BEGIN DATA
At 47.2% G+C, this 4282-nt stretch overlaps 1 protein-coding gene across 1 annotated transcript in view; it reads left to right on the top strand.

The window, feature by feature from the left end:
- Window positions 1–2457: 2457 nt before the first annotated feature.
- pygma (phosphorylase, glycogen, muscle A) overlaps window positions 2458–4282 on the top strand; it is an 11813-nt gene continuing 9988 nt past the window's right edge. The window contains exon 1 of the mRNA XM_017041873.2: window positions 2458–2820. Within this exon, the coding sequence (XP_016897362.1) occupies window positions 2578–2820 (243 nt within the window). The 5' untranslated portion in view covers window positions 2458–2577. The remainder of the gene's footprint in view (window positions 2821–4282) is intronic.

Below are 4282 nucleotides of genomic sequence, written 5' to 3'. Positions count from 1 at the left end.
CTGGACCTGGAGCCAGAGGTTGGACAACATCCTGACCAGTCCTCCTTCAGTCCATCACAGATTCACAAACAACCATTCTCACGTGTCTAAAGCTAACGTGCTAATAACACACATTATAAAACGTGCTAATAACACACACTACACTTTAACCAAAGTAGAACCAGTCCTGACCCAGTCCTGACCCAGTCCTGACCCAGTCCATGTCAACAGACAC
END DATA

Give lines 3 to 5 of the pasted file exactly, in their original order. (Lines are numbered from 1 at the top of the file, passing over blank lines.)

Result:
- Window positions 1–2457: 2457 nt before the first annotated feature.
- pygma (phosphorylase, glycogen, muscle A) overlaps window positions 2458–4282 on the top strand; it is an 11813-nt gene continuing 9988 nt past the window's right edge. The window contains exon 1 of the mRNA XM_017041873.2: window positions 2458–2820. Within this exon, the coding sequence (XP_016897362.1) occupies window positions 2578–2820 (243 nt within the window). The 5' untranslated portion in view covers window positions 2458–2577. The remainder of the gene's footprint in view (window positions 2821–4282) is intronic.

Below are 4282 nucleotides of genomic sequence, written 5' to 3'. Positions count from 1 at the left end.